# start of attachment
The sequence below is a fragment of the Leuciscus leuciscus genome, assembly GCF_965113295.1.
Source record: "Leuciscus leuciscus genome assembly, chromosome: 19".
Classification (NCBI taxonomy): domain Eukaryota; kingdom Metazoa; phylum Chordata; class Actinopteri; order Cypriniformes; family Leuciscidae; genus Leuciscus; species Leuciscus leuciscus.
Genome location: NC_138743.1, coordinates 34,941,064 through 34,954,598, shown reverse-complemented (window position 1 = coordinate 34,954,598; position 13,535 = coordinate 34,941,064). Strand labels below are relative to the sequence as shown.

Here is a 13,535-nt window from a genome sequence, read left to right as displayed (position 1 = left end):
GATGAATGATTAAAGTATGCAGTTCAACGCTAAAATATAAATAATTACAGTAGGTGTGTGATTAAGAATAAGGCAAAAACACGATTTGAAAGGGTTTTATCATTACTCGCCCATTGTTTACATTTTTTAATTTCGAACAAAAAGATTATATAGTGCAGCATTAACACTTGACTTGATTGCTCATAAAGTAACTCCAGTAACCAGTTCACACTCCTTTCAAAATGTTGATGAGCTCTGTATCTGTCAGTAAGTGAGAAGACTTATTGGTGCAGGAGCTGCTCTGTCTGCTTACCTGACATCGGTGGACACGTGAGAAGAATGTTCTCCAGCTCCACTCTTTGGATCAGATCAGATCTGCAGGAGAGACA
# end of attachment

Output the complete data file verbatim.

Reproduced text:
The sequence below is a fragment of the Leuciscus leuciscus genome, assembly GCF_965113295.1.
Source record: "Leuciscus leuciscus genome assembly, chromosome: 19".
Classification (NCBI taxonomy): domain Eukaryota; kingdom Metazoa; phylum Chordata; class Actinopteri; order Cypriniformes; family Leuciscidae; genus Leuciscus; species Leuciscus leuciscus.
Genome location: NC_138743.1, coordinates 34,941,064 through 34,954,598, shown reverse-complemented (window position 1 = coordinate 34,954,598; position 13,535 = coordinate 34,941,064). Strand labels below are relative to the sequence as shown.

Here is a 13,535-nt window from a genome sequence, read left to right as displayed (position 1 = left end):
GATGAATGATTAAAGTATGCAGTTCAACGCTAAAATATAAATAATTACAGTAGGTGTGTGATTAAGAATAAGGCAAAAACACGATTTGAAAGGGTTTTATCATTACTCGCCCATTGTTTACATTTTTTAATTTCGAACAAAAAGATTATATAGTGCAGCATTAACACTTGACTTGATTGCTCATAAAGTAACTCCAGTAACCAGTTCACACTCCTTTCAAAATGTTGATGAGCTCTGTATCTGTCAGTAAGTGAGAAGACTTATTGGTGCAGGAGCTGCTCTGTCTGCTTACCTGACATCGGTGGACACGTGAGAAGAATGTTCTCCAGCTCCACTCTTTGGATCAGATCAGATCTGCAGGAGAGACA